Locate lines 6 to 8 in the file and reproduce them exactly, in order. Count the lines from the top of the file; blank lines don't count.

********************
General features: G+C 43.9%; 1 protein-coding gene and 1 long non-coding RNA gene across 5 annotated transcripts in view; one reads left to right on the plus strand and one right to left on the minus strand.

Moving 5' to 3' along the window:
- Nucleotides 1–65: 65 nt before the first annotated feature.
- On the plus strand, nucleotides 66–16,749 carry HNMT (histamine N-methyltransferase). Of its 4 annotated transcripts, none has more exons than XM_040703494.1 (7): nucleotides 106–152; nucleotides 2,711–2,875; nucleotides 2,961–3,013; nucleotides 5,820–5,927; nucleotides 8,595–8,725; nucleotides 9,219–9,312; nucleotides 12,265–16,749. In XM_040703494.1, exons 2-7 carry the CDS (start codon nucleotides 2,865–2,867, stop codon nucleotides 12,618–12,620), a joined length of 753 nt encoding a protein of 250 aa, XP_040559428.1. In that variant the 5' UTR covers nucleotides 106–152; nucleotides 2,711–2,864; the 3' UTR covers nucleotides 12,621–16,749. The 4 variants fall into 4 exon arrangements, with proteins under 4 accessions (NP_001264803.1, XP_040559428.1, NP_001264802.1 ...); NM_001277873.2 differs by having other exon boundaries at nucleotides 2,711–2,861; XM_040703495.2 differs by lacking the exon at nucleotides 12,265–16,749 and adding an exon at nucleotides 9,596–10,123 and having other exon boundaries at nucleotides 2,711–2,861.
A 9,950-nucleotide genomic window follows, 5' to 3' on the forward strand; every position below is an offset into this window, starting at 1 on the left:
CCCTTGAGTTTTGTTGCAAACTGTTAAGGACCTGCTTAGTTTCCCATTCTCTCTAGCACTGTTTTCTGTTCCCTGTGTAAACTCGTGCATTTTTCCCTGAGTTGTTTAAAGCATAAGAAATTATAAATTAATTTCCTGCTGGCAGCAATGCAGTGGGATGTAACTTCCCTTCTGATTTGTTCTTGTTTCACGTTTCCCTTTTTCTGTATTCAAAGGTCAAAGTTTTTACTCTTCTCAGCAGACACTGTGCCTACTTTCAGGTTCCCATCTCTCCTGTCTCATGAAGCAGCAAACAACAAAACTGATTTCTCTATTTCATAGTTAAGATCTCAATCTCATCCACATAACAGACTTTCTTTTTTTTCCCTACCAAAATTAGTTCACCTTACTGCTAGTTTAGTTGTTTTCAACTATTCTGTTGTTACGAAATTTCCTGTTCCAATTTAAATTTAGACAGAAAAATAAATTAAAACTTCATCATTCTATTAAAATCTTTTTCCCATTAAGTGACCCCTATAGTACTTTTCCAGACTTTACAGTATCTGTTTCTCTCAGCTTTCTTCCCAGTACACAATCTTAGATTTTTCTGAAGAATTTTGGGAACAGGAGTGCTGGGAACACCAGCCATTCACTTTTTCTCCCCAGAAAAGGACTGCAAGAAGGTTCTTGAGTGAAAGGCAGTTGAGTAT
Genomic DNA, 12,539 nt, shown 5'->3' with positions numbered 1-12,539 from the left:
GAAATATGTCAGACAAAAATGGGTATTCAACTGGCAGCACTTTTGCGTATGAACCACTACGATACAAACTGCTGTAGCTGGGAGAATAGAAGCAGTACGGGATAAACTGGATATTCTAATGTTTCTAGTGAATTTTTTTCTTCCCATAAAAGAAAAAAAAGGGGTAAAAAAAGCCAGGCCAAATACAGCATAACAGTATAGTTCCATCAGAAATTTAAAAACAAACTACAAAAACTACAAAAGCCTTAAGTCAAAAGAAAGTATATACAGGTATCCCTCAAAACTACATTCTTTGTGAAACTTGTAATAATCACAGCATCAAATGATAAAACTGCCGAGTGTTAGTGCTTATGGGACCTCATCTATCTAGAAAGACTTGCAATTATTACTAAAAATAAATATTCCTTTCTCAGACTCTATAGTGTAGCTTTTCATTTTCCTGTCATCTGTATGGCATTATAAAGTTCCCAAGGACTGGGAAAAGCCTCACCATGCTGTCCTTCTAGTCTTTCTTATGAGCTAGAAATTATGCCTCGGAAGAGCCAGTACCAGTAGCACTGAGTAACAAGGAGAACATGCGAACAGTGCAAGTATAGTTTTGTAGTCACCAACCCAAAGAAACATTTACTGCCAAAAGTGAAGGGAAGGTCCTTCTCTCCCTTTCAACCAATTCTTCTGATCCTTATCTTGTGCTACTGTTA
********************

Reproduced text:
CCCTTGAGTTTTGTTGCAAACTGTTAAGGACCTGCTTAGTTTCCCATTCTCTCTAGCACTGTTTTCTGTTCCCTGTGTAAACTCGTGCATTTTTCCCTGAGTTGTTTAAAGCATAAGAAATTATAAATTAATTTCCTGCTGGCAGCAATGCAGTGGGATGTAACTTCCCTTCTGATTTGTTCTTGTTTCACGTTTCCCTTTTTCTGTATTCAAAGGTCAAAGTTTTTACTCTTCTCAGCAGACACTGTGCCTACTTTCAGGTTCCCATCTCTCCTGTCTCATGAAGCAGCAAACAACAAAACTGATTTCTCTATTTCATAGTTAAGATCTCAATCTCATCCACATAACAGACTTTCTTTTTTTTCCCTACCAAAATTAGTTCACCTTACTGCTAGTTTAGTTGTTTTCAACTATTCTGTTGTTACGAAATTTCCTGTTCCAATTTAAATTTAGACAGAAAAATAAATTAAAACTTCATCATTCTATTAAAATCTTTTTCCCATTAAGTGACCCCTATAGTACTTTTCCAGACTTTACAGTATCTGTTTCTCTCAGCTTTCTTCCCAGTACACAATCTTAGATTTTTCTGAAGAATTTTGGGAACAGGAGTGCTGGGAACACCAGCCATTCACTTTTTCTCCCCAGAAAAGGACTGCAAGAAGGTTCTTGAGTGAAAGGCAGTTGAGTAT
Genomic DNA, 12,539 nt, shown 5'->3' with positions numbered 1-12,539 from the left:
GAAATATGTCAGACAAAAATGGGTATTCAACTGGCAGCACTTTTGCGTATGAACCACTACGATACAAACTGCTGTAGCTGGGAGAATAGAAGCAGTACGGGATAAACTGGATATTCTAATGTTTCTAGTGAATTTTTTTCTTCCCATAAAAGAAAAAAAAGGGGTAAAAAAAGCCAGGCCAAATACAGCATAACAGTATAGTTCCATCAGAAATTTAAAAACAAACTACAAAAACTACAAAAGCCTTAAGTCAAAAGAAAGTATATACAGGTATCCCTCAAAACTACATTCTTTGTGAAACTTGTAATAATCACAGCATCAAATGATAAAACTGCCGAGTGTTAGTGCTTATGGGACCTCATCTATCTAGAAAGACTTGCAATTATTACTAAAAATAAATATTCCTTTCTCAGACTCTATAGTGTAGCTTTTCATTTTCCTGTCATCTGTATGGCATTATAAAGTTCCCAAGGACTGGGAAAAGCCTCACCATGCTGTCCTTCTAGTCTTTCTTATGAGCTAGAAATTATGCCTCGGAAGAGCCAGTACCAGTAGCACTGAGTAACAAGGAGAACATGCGAACAGTGCAAGTATAGTTTTGTAGTCACCAACCCAAAGAAACATTTACTGCCAAAAGTGAAGGGAAGGTCCTTCTCTCCCTTTCAACCAATTCTTCTGATCCTTATCTTGTGCTACTGTTA